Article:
Gaesser touts his years of farm experience
By BILL SHEA
Ray Gaesser wants to put lessons he’s learned during a lifetime of farming to work for all Iowans as their next secretary of agriculture.
“My life has been about farming,” the Republican who farms near Corning in Adams County said during a phone interview with The Messenger Thursday afternoon.
“I understand the ups and downs of agriculture because my family and I have lived through them,” he said. “I think it’s important that a secretary of agriculture feels the same joy and the same pain that the rest of agriculture feels.”
He said pushing forward with the Iowa Nutrient Reduction Strategy will be a priority for him if he’s elected. That strategy is intended to clean up the state’s water through responsible use of fertilizers.
“Yes, it’s voluntary,” Gaesser said. “But in the long run, it’s not an optional program because we have a responsibility there.”
In January, Gov. Kim Reynolds signed a new water quality program into law which provides millions of additional dollars for projects to clean up Iowa’s waterways.
“It’s an important start and it sends an important message,” Gaesser said of the new law.
He said it would require $5 billion over 20 years to properly implement it.
He added that about 13 million acres of cover crops are also needed to address Iowa’s water and soil health needs. Gaesser said he plants cereal rye as a cover crop in between his corn and soybean rotation.
He said he supports the sale of E15 ethanol all year long. Currently, that ethanol blend isn’t sold during the summer months because some cars built before 2000 could have a vapor lock if the fuel is used in hot weather.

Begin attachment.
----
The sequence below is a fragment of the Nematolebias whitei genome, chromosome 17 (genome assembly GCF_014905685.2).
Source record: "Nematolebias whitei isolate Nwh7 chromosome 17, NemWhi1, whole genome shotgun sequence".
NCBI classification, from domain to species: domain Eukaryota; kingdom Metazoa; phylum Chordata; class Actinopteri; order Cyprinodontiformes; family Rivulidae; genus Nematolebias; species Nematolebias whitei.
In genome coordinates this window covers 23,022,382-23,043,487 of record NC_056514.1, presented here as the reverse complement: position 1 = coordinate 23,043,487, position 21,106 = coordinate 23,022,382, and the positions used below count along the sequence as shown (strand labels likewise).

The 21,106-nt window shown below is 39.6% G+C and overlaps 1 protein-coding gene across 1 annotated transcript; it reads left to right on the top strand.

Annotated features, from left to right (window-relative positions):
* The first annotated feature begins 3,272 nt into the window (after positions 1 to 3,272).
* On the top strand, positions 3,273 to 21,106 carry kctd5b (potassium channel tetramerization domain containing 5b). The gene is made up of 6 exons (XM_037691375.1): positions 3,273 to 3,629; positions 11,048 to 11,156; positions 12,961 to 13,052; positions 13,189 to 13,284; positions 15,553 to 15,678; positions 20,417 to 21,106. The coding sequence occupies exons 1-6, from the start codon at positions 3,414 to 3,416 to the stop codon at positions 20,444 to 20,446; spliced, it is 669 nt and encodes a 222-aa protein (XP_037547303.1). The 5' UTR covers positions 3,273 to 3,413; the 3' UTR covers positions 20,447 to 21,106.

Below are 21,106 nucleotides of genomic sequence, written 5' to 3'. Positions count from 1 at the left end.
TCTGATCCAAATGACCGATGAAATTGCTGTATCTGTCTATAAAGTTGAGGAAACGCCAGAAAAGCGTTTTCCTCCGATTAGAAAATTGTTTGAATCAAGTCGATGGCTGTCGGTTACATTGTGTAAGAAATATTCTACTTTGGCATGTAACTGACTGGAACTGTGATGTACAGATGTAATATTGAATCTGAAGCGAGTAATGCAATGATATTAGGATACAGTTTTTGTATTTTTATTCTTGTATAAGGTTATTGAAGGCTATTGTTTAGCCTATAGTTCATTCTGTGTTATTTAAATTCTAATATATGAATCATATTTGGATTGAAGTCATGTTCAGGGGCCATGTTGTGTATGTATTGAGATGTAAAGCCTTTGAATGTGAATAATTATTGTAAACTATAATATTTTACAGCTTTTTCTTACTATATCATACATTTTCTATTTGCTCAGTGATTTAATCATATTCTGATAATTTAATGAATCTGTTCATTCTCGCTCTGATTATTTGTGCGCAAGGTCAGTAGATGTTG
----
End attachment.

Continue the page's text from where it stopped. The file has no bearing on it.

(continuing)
Gaesser said he is not in favor of overhauling the rules governing the location of confined animal feeding operations.
“First of all, I want to protect animal agriculture in Iowa,” he said. “There’s a lot of concern among friends in the industry that if you open up the master matrix you may really restrict animal agriculture’s ability to operate.”
“I believe in animal agriculture,” he said. “It’s our livelihood in a lot of cases.”
He said owners of such facilities must communicate with owners of nearby properties when deciding where to build them. He added that even sites that meet all the requirements of the matrix may not be good locations for a confinement.
Gaesser said he’s talked with farmers who are worried about the impact of tariffs on farm exports.
He said a full-scale trade war would not be good “for anyone in the world.”
“We need to have cool heads as we negotiate,” he said.
The candidate has served as the president of both the Iowa Soybean Association and the American Soybean Association. He was also the co-chairman of the International Soybean Growers Alliance.
Gaesser faces Secretary of Agriculture Mike Naig plus Craig Lang, Chad Ingels and state Sen. Dan Zumbach in the June 5 Republican primary election.
Tim Gannon is unopposed for the Democratic nomination.
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